Vaccines by and large are beneficial and in many cases are required. I personally have had multiple vaccines and have had my children vaccinated. During the course of my practice of law I have seen Polio disappear, no Small Pox, and until recently the absence of Mumps, Measles and whooping cough. The new vaccine for HPV will help the next generation.

Obviously I am a proponent of individuals being vaccinated and despite the, at times, questionable effectiveness have had annual flu vaccines and have had the Pneumonia and Shingles vaccines.

However, all vaccines are not manufactured to the appropriate standards and there have been problems with their manufacture. As a result and because vaccines are so important the Federal Government had enacted a vaccine compensation act. This allows an individual or individuals who have received a vaccine from a bad batch to make a claim to the fund. This is a good thing.

While vaccines have to be manufactured and there may be problems with the manufacture, vaccines also have to be administered and this may well represent a second issue.

With the expansion of the availability of vaccinations outside of physicians’ offices to pharmacies the potential for a problem might arise. Vaccines are to be given into the muscle of the arm and not into the shoulder joint and not into a nerve.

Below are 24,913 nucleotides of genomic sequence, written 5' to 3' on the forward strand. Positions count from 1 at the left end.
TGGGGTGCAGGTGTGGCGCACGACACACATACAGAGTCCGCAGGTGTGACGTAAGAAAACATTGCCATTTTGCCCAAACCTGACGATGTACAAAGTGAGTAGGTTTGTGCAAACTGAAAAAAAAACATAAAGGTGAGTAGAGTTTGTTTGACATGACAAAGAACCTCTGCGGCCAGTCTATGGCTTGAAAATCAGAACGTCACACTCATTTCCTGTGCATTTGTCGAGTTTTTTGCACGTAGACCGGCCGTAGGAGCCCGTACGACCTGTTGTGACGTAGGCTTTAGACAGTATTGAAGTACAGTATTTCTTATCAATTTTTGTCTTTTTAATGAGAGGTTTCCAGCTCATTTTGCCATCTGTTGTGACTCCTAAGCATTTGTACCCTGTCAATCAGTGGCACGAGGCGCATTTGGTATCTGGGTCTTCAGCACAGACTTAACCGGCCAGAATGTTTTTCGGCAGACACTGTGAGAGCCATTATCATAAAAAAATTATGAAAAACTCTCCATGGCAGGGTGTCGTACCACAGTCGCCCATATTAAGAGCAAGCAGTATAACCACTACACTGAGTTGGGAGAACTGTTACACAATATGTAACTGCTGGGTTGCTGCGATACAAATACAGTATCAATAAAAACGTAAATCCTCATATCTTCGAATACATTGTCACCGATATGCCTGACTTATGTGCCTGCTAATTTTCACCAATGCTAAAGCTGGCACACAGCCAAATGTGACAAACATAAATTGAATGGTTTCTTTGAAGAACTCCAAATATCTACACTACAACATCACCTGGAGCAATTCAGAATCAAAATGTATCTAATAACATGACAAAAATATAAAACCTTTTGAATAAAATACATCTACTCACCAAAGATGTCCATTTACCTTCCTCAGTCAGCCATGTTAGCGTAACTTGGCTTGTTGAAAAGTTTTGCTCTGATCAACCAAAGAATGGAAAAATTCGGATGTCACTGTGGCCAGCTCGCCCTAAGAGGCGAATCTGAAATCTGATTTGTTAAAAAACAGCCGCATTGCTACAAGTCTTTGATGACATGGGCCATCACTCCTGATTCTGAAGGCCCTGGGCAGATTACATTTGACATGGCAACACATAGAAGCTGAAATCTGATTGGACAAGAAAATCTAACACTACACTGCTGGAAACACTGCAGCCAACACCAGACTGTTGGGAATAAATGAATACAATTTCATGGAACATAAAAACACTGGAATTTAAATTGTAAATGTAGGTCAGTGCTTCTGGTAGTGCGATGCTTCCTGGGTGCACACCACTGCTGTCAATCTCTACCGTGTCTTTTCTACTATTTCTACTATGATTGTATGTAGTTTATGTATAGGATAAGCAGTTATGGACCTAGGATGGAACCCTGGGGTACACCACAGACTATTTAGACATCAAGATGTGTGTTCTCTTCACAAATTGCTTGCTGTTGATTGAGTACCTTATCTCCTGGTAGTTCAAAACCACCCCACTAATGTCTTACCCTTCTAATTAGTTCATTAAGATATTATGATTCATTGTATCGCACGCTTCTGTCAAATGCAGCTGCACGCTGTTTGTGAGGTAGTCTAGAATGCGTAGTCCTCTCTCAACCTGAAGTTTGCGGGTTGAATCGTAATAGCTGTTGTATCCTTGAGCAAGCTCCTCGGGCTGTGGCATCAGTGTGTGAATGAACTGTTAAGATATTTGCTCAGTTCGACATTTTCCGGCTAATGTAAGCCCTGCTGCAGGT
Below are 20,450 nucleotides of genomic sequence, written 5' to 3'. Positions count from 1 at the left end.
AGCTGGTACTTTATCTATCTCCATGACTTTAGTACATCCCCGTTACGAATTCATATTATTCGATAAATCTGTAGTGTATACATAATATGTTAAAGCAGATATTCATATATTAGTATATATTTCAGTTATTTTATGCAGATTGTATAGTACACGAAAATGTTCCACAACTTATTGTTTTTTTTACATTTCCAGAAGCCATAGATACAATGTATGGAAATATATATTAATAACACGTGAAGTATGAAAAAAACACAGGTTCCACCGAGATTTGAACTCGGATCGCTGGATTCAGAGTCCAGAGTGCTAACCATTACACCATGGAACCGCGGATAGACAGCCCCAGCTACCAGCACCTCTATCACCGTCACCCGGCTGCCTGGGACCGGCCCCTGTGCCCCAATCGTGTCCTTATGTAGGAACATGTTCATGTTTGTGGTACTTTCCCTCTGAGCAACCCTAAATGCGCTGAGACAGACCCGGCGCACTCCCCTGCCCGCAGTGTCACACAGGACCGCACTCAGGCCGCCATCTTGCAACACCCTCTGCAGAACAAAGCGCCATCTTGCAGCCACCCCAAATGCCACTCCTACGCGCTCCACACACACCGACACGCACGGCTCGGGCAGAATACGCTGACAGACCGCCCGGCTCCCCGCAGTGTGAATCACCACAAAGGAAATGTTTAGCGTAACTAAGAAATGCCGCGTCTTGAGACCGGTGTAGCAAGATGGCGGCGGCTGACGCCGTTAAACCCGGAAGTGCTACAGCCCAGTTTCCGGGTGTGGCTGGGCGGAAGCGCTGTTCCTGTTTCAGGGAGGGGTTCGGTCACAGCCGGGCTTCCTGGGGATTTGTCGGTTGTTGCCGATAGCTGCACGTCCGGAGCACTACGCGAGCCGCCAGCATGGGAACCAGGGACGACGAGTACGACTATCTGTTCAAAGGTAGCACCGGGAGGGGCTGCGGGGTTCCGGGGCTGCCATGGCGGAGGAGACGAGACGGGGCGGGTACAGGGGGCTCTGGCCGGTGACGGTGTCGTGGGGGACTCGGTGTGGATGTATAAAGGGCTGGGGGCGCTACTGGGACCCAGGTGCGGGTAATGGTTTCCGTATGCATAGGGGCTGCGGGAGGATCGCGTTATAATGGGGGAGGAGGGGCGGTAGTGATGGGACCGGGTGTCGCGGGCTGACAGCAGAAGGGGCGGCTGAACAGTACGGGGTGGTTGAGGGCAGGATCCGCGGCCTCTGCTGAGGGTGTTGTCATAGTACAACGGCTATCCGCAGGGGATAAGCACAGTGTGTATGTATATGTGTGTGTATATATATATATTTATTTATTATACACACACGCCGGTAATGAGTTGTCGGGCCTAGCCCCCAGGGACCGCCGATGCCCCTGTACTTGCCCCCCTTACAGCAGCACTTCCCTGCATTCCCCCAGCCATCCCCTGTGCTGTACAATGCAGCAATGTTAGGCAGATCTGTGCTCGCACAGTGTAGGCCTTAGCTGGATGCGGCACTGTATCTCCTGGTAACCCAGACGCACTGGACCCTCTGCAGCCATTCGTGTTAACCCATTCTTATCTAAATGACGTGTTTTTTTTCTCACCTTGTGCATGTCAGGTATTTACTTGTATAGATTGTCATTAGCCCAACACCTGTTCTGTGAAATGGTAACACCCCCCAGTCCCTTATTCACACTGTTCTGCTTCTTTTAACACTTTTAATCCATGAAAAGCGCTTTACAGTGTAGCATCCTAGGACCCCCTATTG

Vaccines given into the shoulder joint are improperly given and may well lead to joint and arm problems. There are two potential steps that a patient may take. Depending on the patient and the situation one choice may be better than the other.

Option 1. File a claim with the Federal Government. Compensation through the act requires timely filing and a process whereby the claim can be evaluated and eventually compensated.

Option 2. File a medical negligence claim against the individual and organization providing the vaccination. The allegation would be that the individual providing the vaccine did an improper injection. The injection went into the joint leading to the damage that developed.

Deciding which of the two options is best for you are to be discussed with your attorney.

In a practice such as ours, potential claims provide unique opportunities to help the family that has been affected. Some years ago, one of our young clients received an injection for the treatment of allergies and such materials contain alcohol. The injection was given badly and the alcohol went into a nerve. The alcohol killed the nerve and the child lost a large degree of function in his arm and hand. We knew a neurosurgeon at Yale New Haven who had the capability of helping. We referred the child to him. After an examination he determined that he could operate on the child’s arm, remove the damaged portion of the nerve and reattach the two ends of the nerve and possibly restore function to the child’s arm.

Two events occurred. First the operation was a success and the child regained about 90% of the function that he had lost. What a fantastic result for the remainder of his life. Second, we won the law suit. The damages were smaller than they would have been if function was not restored, but no one cared. The child was better.